Democrats in the House of Representatives have wasted no time announcing plans to scrutinize the manner in which food is regulated and to consider whether changes are needed. The $64,000 question is whether this activity will go beyond the talking phase.
Assuming all sides behave rationally, the new Congress will seek some political advantage from recent food contamination incidents. We almost certainly will have hearings that explore whether the Bush administration has failed to police the food industry. Longtime food industry critics can be expected to play a role.
But any actual new legislation should be adopted only if the idea of food regulatory reform captures the public's attention. A rational Congress will not overplay its hand. And President Bush, of course, will exercise veto authority consistent with his own political interests.
The public's appetite for regulatory reform will depend on whether food safety incidents continue to occur and to attract attention in the media. The E. coli outbreak from fresh spinach this past fall received a very significant amount of press coverage.
With the news media now sensitized to food safety, outbreaks that may have gone unreported in the past may be covered in great detail. Bear in mind that in a typical year, the Centers for Disease Control receives reports of more than 1,000 outbreaks of foodborne disease (defined as two or more cases of a similar illness resulting from the ingestion of a common food).
One sign of heightened interest in food safety is the feature on chicken safety in the January issue of Consumer Reports. The magazine reports finding campylobacter or salmonella on 83 percent of fresh chickens tested.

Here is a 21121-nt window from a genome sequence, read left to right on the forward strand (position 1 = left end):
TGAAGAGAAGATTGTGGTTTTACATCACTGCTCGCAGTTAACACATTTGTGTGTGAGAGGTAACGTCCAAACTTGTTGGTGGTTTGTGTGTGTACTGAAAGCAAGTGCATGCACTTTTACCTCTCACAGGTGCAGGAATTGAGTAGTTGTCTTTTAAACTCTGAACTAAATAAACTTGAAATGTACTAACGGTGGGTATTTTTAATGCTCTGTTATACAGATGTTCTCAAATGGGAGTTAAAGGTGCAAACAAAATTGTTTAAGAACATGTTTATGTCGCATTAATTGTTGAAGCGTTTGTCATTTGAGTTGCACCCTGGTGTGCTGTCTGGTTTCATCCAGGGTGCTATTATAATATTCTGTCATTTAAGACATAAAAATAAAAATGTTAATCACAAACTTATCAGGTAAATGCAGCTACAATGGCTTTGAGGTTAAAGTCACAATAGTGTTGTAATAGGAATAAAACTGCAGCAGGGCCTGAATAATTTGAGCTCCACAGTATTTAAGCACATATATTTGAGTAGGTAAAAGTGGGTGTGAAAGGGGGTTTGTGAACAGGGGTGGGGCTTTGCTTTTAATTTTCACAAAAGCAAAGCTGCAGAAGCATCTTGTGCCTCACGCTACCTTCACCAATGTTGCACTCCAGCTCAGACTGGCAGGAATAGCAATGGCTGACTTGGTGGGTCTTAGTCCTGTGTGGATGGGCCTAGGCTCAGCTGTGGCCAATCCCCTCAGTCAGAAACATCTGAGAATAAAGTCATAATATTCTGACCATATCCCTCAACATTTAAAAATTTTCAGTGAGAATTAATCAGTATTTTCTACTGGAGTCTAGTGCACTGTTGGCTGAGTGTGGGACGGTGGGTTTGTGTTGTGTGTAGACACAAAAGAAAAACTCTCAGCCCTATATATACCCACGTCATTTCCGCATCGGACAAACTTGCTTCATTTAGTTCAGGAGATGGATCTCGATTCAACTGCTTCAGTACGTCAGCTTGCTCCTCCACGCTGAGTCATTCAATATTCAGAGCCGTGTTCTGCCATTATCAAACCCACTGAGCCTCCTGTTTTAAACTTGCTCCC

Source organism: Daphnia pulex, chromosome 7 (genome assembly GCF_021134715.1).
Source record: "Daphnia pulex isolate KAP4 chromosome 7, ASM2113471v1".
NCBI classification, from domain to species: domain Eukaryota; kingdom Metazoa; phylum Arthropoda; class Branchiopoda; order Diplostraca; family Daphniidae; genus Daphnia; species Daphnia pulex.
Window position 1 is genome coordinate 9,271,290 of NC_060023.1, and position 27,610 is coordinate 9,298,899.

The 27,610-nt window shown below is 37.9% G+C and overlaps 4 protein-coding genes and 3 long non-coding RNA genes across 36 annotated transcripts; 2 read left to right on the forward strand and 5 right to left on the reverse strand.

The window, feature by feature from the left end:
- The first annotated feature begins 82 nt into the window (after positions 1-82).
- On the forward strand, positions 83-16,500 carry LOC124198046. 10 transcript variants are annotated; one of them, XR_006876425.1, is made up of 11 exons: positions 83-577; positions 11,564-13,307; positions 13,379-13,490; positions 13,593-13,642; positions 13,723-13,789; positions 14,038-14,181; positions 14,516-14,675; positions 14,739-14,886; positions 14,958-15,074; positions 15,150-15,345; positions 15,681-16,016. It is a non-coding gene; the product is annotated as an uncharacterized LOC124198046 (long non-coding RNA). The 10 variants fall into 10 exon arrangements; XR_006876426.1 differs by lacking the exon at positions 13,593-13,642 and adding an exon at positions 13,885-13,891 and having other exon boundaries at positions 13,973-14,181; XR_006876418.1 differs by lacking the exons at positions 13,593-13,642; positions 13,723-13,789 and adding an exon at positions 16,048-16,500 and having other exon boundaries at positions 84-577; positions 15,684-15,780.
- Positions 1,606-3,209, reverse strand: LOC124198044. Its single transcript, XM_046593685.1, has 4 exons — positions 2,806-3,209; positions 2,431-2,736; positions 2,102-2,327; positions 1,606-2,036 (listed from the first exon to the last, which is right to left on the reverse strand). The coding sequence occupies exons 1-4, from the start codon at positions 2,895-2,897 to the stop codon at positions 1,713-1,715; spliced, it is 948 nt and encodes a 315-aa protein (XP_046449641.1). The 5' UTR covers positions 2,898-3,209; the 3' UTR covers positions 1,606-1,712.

What types of new regulatory proposals can we expect from the new Congress? Rep. Rosa DeLauro, a Connecticut Democrat, will chair the House Subcommittee on Agriculture, Rural Development, Food and Drug Administration, and Related Agencies. DeLauro has actively promoted creation of a single food safety agency in the past. Her proposals are embodied in a bill she introduced in the previous Congress, the Safe Food Act of 2005. Some highlights from the bill include:
- Creation of a Food Safety Administration. All "food safety activities" would be transferred to this new agency from the FDA, USDA and the Environmental Protection Agency;
- Registration of all food processing facilities with the Food Safety Administration (which would duplicate existing facility registrations under the Bioterrorism Act);
- Much more frequent inspections of all food processing facilities. Every facility would be inspected at least quarterly unless the administrator establishes a different inspection schedule; and
- Performance-based standards for reduction of contaminants in raw meat, poultry, and other high-risk foods.
The food industry would naturally oppose most if not all aspects of this bill. Creation of a single food agency has been discussed for many years with no support from the food industry.
The industry's view is that the current food regulatory infrastructure is not at all broken, so why go to the trouble of creating something new and very different? The new bureaucracy would undergo a painful birthing process that would probably rival creation of the Dept. of Homeland Security.
In addition to food safety and a single food agency, Congress may devote some attention to dietary supplements and functional foods. At the time of this writing, the old Congress has just adopted a bill requiring adverse event reporting for dietary supplements. If signed by the president, this will require manufacturers of dietary supplements to pass along adverse event reports to FDA. Senator Richard Durbin was instrumental in passage of this bill, and he remains very interested in oversight of the dietary supplement industry.
Along with death and taxes, this is certain: Anytime public confidence in food safety is seriously rattled, Congress will step in and make changes, for better or for worse and probably for worse. The best thing the food industry can do to guard against this is to maintain the public's confidence in food safety.
David Joy is a partner in the Washington, D.C., office of Keller and Heckman LLP. He specializes in food and drug law with emphasis on the domestic and international regulation of food, food additives, food labeling, antimicrobial pesticides and medical devices. He is a member of the District of Columbia Bar and holds a bachelor's degree in chemistry. For more information about Keller and Heckman, visit the firm's web site at www.khlaw.com.